The Overly Sensitive Conscience

Dear Reader,

Do you have one of these children? I do. They beat themselves up for things that are not sins or at least are in a grey area. And even if the things are really wrong, they chastise themselves more than necessary. This may not sound like a huge problem. Discipline becomes easy; it is accomplished by a look. But really falling off the right path in this way is no less harmful than falling off on the other side. It is still not  a godly attitude, and I have found little outside resources to give me help in dealing with it.

When my other children do wrong, hitting one’s brother let’s say, discipline is fairly straight forward. We talk about the wrong, why it is wrong, maybe spank, and apologize. We also talk about the heart attitude as in “It wasn’t very loving of you to hit your brother. What do you think you could have done instead? How would you feel if he hit you?”

But when my one child begins to beat herself up over something, it is much harder to deal with because it is all mental and not physical. The solution requires her to control her kind and thoughts and that is not easy for nay of us much less a 6 or 7 year old girl (which is about the age this started for her; she is older now).

I have quoted relevant Bible verses to her like “There is now no condemnation for those who are in Christ Jesus.” But ultimately, the work of it is up to her, and it is not easy work.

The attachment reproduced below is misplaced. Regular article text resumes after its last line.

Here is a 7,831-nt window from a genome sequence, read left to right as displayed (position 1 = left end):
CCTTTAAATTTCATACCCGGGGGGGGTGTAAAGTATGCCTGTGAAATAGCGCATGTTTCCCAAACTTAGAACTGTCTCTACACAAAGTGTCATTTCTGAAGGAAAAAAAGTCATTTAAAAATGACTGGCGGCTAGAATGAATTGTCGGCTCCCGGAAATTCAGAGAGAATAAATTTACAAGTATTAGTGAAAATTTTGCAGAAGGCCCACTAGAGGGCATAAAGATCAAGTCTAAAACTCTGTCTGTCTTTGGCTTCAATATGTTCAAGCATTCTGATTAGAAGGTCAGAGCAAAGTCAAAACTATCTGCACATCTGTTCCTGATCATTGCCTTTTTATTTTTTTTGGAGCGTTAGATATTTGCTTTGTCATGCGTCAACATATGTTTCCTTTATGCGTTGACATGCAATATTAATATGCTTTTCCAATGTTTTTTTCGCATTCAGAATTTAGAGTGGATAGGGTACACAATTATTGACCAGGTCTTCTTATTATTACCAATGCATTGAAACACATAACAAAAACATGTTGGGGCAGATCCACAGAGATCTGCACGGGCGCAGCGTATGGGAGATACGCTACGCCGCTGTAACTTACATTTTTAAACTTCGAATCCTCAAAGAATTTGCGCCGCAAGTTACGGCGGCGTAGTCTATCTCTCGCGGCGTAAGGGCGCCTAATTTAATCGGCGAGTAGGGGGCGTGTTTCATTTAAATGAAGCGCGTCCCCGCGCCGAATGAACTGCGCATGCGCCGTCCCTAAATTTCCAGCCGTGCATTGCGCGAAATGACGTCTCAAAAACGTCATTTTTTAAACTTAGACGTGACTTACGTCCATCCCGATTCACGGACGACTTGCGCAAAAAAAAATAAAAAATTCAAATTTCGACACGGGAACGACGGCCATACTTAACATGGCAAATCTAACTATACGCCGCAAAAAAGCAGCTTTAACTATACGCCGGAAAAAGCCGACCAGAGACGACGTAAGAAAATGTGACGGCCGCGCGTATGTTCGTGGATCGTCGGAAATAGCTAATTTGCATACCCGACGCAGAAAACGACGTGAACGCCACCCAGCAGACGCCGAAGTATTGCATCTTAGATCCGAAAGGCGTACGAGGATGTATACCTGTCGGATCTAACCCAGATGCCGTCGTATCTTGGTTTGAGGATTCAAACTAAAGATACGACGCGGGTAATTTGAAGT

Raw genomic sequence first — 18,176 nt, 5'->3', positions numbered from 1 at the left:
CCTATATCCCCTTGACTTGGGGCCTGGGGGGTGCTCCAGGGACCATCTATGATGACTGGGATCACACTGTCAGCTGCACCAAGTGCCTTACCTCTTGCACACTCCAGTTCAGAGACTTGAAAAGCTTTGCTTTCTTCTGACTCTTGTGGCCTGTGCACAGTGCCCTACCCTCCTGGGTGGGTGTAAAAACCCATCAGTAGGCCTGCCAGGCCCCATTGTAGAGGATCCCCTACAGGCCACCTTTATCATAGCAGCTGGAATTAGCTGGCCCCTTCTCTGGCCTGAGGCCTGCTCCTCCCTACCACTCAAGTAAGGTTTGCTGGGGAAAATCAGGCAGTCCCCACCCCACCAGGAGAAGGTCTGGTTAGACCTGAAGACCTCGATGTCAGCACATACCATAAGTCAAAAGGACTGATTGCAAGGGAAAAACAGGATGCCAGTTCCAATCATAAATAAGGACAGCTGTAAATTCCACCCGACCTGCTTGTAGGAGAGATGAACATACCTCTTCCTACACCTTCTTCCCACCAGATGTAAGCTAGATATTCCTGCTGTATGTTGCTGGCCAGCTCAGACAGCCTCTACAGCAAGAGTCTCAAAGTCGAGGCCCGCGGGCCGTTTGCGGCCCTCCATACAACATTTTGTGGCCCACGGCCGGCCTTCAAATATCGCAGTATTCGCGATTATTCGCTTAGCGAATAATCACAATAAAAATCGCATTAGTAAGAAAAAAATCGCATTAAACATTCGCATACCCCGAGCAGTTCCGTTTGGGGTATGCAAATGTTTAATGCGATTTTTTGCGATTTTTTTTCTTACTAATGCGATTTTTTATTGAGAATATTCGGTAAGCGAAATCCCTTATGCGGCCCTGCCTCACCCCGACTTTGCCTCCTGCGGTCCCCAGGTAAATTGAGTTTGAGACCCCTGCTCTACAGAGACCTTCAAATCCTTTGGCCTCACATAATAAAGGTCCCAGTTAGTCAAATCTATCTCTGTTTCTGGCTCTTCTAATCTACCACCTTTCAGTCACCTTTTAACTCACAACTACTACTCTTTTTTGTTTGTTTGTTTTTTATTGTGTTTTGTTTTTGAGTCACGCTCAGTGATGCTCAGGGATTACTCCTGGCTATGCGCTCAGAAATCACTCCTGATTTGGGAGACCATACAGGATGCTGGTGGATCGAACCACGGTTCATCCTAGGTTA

But I was very heartened to find this issue addressed by Charlotte Mason in her second volume, Parents and Children [my edition was put out by Seven Treasures Publications in 2009]. Charlotte tells the story of a girl who chastises herself because she is too sick to kneel on her bed to say her prayers and another who thinks maybe she cheated on a math problem though the evidence shows she didn’t. These are exactly the sort of things my daughter would struggle with. Miss Mason observes that such an attitude is more common in girls and also in the home-taught child so I guess we were off to a bad start there anyway. Here is what she says about dealing with it:

“Healthy interests, out-of-door life, engrossing and delightful handiworks, general occupation with things rather than with thoughts, and avoidance of any word or hint that may lead to self-consciousness or the habit of introspection, will probably do much to carry the young sufferer through a difficult stage of life.” [p.106]

In other words, a full life with much distraction and little time for wallowing in one’s own thoughts.

If you have children to struggle in similar ways, I’d love to hear from you and to know how you deal with it.

Nebby

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3 responses to this post.

  1. Sometimes I do have that child – other times not, or so it seems. But I was most definitely one of those children. If you weren’t, in order to better understand her struggle, I recommend reading The Highly Sensitive Child by Elaine Aron. About 20% of the population of every species is “highly sensitive” and I believe God made us that way to ensure the survival of each species. Its very interesting stuff! Please don’t push her to do things before she is ready, or take any punishment to an extreme.

    Reply

  2. Thanks! I’ll look into it.

    Reply

  3. […] have written previously on the topic of the conscience, most recently here, but also here, here, and here. My general thoughts on the topic remain unchanged. They can be summed up as […]

    Reply

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